If you’ve been following this blog for a while, you know that I sent myself on a magazine quest to find the best SFF magazine, and ultimately subscribe to it. When I began my quest, I thought I’d review a dozen magazines. I’ve already reviewed 32 magazines here, and I’ve discovered so many others that I’m looking for an arbitrary stopping point to round one of the quest (there will be rounds two and three, where I read additional issues of the top magazines, to determine the ultimate winner).
I’ve considered 40 as a stopping point, because I once read an anthology with something about forty days and forty nights of water, and the same collection had some people wandering around in a desert for forty years. Now, if I could just remember the title….
I’ve also considered 42 as a stopping point. As many science fiction fans will recognize from The Hitchhiker’s Guide to the Galaxy, 42 was a supercomputer’s answer when asked to solve all the mysteries of the universe. Leave me a comment and let me know where you think I should stop.
While the magazine quest wraps up, I’ve also sent myself on a side quest. For those of you who aren’t gamers, a side quest is a mission which isn’t necessary to complete/win the game, but which can be fun and/or give you something which makes the primary quest easier.
For my side quest, I decided that rather than choosing the best magazine myself, I could let other people do the work for me, cherry-picking the best stories from many different magazines:
I chose collections of stories published in 2011. Why 2011? Because for me, it was the best of times, it was the worst of times. It was the year I married my wonderful wife, and also the year we moved to Catfish City. I was so busy that year, I’m pretty sure I didn’t read any SFF short stories, so everything in these collections should be new to me.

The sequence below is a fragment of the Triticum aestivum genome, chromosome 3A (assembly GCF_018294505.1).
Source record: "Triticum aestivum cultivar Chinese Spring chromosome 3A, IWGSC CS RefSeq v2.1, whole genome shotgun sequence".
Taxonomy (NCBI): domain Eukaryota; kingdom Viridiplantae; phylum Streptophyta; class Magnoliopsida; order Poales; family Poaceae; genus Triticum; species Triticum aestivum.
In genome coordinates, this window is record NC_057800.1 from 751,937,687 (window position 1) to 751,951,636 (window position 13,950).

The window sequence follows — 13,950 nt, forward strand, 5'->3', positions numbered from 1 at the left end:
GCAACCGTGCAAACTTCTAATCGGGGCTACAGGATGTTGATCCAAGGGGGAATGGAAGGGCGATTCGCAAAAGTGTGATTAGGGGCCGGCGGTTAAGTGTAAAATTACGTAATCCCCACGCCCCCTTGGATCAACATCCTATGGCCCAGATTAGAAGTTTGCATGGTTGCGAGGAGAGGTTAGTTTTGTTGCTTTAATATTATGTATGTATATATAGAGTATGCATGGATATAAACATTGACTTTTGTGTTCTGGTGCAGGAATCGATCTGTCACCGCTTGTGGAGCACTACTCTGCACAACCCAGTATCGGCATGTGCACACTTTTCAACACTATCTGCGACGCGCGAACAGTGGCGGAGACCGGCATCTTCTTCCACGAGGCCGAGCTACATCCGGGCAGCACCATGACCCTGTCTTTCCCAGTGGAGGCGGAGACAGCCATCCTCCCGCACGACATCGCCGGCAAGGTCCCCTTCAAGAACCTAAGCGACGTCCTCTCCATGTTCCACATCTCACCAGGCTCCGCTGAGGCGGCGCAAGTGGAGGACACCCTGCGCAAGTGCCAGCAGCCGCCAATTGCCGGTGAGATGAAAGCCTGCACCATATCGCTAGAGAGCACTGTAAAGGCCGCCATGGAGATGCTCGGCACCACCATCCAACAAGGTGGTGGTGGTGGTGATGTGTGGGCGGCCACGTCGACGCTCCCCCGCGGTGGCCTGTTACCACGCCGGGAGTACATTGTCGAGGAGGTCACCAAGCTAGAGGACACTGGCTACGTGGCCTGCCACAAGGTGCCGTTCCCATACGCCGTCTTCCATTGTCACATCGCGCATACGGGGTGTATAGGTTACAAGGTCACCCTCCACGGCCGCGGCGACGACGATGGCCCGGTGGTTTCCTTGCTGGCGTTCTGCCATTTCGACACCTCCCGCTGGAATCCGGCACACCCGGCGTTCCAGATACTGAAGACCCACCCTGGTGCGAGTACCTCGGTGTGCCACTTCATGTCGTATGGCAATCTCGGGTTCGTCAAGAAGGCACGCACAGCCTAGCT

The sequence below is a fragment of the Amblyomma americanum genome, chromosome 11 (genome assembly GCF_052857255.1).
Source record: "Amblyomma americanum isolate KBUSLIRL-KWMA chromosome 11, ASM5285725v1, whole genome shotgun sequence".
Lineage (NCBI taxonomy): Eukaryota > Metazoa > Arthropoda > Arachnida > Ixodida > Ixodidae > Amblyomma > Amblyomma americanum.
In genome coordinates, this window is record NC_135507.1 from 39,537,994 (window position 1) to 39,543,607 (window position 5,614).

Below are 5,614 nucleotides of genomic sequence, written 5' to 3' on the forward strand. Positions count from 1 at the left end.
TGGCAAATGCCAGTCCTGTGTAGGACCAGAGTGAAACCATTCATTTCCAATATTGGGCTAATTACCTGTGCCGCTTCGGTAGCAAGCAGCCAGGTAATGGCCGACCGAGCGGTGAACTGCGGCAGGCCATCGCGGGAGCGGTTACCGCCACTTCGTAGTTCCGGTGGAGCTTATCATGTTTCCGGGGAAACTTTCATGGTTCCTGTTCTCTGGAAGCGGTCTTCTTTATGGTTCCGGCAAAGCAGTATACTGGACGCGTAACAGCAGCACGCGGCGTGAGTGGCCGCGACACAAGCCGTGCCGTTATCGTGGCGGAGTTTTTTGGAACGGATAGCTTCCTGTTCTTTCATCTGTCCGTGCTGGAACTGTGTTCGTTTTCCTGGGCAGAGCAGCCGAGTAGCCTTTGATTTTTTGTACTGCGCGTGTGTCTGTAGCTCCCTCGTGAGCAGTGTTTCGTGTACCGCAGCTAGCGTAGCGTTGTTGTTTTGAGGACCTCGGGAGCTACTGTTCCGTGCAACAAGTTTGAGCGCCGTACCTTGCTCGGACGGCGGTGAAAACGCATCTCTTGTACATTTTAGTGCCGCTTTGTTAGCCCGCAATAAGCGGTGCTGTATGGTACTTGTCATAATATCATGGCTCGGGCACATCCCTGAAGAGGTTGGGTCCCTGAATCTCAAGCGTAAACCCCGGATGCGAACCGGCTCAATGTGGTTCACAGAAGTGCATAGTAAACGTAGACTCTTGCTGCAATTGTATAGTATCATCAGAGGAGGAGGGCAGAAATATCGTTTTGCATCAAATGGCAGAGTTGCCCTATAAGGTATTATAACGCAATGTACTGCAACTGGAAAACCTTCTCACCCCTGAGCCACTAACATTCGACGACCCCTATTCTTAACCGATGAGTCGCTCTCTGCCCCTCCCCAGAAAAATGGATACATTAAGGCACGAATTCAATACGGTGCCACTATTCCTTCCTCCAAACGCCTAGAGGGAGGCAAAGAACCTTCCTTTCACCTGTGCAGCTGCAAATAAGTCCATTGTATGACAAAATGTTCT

The collections are fairly long, containing 35, 31, and 29 stories. I’ll try to keep my reviews of the individual stories short, and break the side-quest posts into manageable chunks of 10 stories or so.
Looking at the titles in each collection, it becomes obvious how subjective “best” is. Roughly two-thirds of the stories in each collection are not found in the other two collections, and there is only one story found in all three.
Taking this idea further, I decided to look at the Novellas, Novelettes, and Short Stories nominated for the Hugo (2012) and Nebula (2011) awards, and see how much overlap there was. Only 50% of the Hugo nominees made it into one of these collections, and only 35% of the Nebula nominees.
The story that was in all three collections also won the Hugo and Nebula for best Novella, so there is perfect agreement on that one, at least. I’m tempted to spill the beans on what I thought of it, but I think I’ll save that for a future side-quest post.
Are you shocked by the lack of objectivity in “best” story collections? Let me know in the comments below.